Wednesday, October 21, 2009

Hot Makeup for Cool Weather

Feeling a little intimidated by fall’s brighter makeup shades? Try these expert tips for choosing and applying your best cool-weather colors.

The fashion world is abuzz about bold, bright makeup colors for fall and winter, says professional makeup artist Mally Roncal. “Think peacocky jewel tones,” she says. But how do real women make these vibrant hues work for their everyday lives? It’s easy — when you learn a few of Roncal’s tricks.

Choose the right color eye shadow for you. Any woman can wear this season’s deep plums and lush greens, says Roncal. It’s all in the tone you choose. “We’re not wearing those colors the way we wore them in the ’80s,” she explains. “Today’s look is more subtle.” Still nervous? “Experiment with eyeliner in one of these colors instead of shadow,” suggests Roncal. And choose pencil over liquid liner. “It’s more forgiving,” she says.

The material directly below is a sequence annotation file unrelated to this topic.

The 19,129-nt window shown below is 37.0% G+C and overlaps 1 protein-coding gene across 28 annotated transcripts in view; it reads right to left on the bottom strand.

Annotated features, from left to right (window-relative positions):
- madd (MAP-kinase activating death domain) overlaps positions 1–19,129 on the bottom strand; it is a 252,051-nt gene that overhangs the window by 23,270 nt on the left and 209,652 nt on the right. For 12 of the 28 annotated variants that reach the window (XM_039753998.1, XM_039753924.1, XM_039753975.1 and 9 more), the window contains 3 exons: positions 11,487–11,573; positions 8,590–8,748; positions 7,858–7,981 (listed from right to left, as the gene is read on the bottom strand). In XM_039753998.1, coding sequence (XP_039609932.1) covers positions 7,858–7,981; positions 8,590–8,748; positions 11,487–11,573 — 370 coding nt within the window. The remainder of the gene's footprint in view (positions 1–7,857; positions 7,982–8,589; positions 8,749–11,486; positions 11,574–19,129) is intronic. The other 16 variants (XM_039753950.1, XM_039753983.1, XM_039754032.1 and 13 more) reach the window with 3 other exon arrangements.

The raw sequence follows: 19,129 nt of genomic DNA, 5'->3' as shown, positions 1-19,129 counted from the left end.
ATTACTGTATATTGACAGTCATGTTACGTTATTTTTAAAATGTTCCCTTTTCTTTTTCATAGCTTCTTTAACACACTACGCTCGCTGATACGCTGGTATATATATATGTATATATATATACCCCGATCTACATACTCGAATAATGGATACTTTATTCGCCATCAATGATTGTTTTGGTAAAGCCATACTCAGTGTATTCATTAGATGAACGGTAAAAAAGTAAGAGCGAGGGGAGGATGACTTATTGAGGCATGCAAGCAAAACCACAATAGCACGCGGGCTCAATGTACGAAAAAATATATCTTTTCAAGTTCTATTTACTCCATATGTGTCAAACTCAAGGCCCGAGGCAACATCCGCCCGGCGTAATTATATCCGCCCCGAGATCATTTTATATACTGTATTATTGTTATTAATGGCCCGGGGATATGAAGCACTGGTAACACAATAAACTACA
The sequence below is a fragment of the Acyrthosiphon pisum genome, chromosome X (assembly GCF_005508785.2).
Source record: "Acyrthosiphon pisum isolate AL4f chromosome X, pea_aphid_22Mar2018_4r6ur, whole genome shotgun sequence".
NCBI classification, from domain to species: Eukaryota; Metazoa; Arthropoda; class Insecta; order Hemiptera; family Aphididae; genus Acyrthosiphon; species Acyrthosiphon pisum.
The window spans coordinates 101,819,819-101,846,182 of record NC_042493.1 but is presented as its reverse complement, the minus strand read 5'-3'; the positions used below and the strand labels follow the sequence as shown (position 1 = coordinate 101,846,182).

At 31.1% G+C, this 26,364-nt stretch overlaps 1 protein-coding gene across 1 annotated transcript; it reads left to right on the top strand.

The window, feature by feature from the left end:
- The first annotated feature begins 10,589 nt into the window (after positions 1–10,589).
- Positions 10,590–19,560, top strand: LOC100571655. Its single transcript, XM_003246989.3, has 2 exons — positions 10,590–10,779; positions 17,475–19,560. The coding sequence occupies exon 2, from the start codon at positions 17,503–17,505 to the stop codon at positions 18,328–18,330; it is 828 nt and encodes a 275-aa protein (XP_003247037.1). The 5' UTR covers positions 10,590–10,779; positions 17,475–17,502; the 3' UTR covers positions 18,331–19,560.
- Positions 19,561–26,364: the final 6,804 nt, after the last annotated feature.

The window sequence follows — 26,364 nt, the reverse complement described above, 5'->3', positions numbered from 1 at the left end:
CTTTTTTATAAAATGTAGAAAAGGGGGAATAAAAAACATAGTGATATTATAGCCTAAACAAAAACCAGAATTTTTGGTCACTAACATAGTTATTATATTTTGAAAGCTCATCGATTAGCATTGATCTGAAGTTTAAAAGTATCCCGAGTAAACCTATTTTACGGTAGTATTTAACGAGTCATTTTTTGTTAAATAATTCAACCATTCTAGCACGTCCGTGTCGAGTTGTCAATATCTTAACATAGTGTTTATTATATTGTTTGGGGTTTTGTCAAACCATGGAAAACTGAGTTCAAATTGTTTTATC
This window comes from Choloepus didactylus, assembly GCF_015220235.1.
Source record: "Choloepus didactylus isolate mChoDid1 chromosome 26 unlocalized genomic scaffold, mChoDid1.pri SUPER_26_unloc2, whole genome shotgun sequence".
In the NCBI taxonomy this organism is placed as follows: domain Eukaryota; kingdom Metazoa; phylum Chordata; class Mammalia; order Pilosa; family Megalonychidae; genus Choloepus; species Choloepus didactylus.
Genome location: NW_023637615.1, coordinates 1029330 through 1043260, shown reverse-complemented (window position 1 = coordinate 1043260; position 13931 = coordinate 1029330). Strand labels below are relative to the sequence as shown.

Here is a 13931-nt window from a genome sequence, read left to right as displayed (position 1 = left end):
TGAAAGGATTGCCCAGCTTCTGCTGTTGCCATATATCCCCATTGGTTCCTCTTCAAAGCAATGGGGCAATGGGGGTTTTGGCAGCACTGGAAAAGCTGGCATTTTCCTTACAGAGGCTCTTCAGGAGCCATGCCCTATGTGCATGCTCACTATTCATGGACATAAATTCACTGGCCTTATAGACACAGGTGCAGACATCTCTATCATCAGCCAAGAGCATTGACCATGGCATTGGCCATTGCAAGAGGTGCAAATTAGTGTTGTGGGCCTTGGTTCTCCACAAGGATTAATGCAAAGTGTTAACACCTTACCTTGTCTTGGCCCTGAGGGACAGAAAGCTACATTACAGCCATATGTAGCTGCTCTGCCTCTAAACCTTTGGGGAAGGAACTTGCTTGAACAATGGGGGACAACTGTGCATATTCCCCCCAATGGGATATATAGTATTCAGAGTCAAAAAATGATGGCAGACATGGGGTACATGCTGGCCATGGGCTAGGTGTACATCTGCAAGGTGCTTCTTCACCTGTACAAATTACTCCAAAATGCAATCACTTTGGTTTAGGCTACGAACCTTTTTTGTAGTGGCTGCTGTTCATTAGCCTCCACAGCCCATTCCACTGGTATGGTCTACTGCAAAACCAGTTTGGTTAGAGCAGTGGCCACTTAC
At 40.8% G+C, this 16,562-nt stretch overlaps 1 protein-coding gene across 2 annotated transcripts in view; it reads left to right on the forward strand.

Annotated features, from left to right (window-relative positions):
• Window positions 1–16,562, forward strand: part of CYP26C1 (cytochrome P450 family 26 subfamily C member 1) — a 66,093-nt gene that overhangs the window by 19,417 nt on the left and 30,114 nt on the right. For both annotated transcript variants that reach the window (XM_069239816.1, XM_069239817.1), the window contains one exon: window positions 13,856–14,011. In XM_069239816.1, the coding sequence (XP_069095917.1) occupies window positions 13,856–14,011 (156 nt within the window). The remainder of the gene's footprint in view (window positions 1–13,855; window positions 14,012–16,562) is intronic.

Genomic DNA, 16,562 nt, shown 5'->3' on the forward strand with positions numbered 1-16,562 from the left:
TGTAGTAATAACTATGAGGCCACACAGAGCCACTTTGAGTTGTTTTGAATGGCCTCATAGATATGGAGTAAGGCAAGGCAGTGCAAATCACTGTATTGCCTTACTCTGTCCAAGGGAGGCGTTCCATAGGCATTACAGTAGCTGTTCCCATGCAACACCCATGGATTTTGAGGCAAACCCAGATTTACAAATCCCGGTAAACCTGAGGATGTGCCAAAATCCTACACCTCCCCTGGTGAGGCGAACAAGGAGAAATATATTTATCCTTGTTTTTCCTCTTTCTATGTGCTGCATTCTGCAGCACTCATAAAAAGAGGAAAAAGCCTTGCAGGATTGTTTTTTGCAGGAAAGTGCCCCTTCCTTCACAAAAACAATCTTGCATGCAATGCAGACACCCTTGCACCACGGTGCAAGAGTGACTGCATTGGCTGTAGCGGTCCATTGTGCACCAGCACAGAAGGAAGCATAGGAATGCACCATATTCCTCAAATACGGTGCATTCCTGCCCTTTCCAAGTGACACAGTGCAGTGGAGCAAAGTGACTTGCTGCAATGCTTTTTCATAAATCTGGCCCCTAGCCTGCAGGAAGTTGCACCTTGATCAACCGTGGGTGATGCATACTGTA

Go for a smoky–eye look. “Q–tips® cotton swabs are your friends,” says Roncal. “They really help give you a professional look.” After you apply that pencil eyeliner, “smudge it out for an instant smoky eye,” she suggests.

Cover your bases. What if you do want to try that forest–green shadow? Make sure it doesn’t end up in the crease of your eye by lunchtime. “Apply eye–shadow base before you apply your eye makeup. That’s my No. 1 secret for a professional–looking eye,” says Roncal. She also recommends using a makeup primer before applying foundation. “Many women fight a constant battle with their makeup, and it ends up running by the end of the day. Using eye–shadow base and makeup primer is a bulletproof way to look fierce all day!”

Make fall lip colors work for you. Red and hot pink are big for fall, but that can seem like a lot of color if you’re used to having a more natural–looking lip, says Roncal. “We have to get used to seeing ourselves with a bolder lip,” she explains. “It’s all about training the eye.” One way to ease into a bolder lip color is to start with a gloss “for just a pop of color,” says Roncal. “Then transition to a sheer lipstick. Finally, you can go to a full–on lipstick.”

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